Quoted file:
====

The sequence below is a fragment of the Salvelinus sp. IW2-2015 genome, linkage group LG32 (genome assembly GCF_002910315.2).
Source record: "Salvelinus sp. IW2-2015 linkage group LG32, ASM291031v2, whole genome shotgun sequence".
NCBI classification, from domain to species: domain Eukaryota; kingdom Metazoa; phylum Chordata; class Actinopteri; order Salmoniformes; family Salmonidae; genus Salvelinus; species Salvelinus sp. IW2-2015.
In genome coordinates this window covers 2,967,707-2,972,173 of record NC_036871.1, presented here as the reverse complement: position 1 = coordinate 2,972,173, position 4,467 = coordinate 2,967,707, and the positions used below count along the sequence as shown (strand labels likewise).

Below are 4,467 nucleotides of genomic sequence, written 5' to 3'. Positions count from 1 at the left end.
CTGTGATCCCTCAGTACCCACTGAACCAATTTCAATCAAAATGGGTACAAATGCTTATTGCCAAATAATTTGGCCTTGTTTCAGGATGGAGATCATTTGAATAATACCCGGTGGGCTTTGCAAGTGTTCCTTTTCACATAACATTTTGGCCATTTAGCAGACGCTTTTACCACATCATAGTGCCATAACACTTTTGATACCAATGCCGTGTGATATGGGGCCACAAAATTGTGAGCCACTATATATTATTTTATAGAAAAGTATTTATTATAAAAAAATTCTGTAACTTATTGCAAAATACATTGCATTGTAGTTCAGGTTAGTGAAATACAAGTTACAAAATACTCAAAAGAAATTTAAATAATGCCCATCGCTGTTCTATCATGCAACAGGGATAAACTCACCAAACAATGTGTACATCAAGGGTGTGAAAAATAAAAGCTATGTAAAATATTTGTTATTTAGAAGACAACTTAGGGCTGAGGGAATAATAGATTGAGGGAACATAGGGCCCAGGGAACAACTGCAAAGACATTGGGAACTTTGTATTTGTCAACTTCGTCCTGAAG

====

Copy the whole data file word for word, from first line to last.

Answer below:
The sequence below is a fragment of the Salvelinus sp. IW2-2015 genome, linkage group LG32 (genome assembly GCF_002910315.2).
Source record: "Salvelinus sp. IW2-2015 linkage group LG32, ASM291031v2, whole genome shotgun sequence".
NCBI classification, from domain to species: domain Eukaryota; kingdom Metazoa; phylum Chordata; class Actinopteri; order Salmoniformes; family Salmonidae; genus Salvelinus; species Salvelinus sp. IW2-2015.
In genome coordinates this window covers 2,967,707-2,972,173 of record NC_036871.1, presented here as the reverse complement: position 1 = coordinate 2,972,173, position 4,467 = coordinate 2,967,707, and the positions used below count along the sequence as shown (strand labels likewise).

Below are 4,467 nucleotides of genomic sequence, written 5' to 3'. Positions count from 1 at the left end.
CTGTGATCCCTCAGTACCCACTGAACCAATTTCAATCAAAATGGGTACAAATGCTTATTGCCAAATAATTTGGCCTTGTTTCAGGATGGAGATCATTTGAATAATACCCGGTGGGCTTTGCAAGTGTTCCTTTTCACATAACATTTTGGCCATTTAGCAGACGCTTTTACCACATCATAGTGCCATAACACTTTTGATACCAATGCCGTGTGATATGGGGCCACAAAATTGTGAGCCACTATATATTATTTTATAGAAAAGTATTTATTATAAAAAAATTCTGTAACTTATTGCAAAATACATTGCATTGTAGTTCAGGTTAGTGAAATACAAGTTACAAAATACTCAAAAGAAATTTAAATAATGCCCATCGCTGTTCTATCATGCAACAGGGATAAACTCACCAAACAATGTGTACATCAAGGGTGTGAAAAATAAAAGCTATGTAAAATATTTGTTATTTAGAAGACAACTTAGGGCTGAGGGAATAATAGATTGAGGGAACATAGGGCCCAGGGAACAACTGCAAAGACATTGGGAACTTTGTATTTGTCAACTTCGTCCTGAAG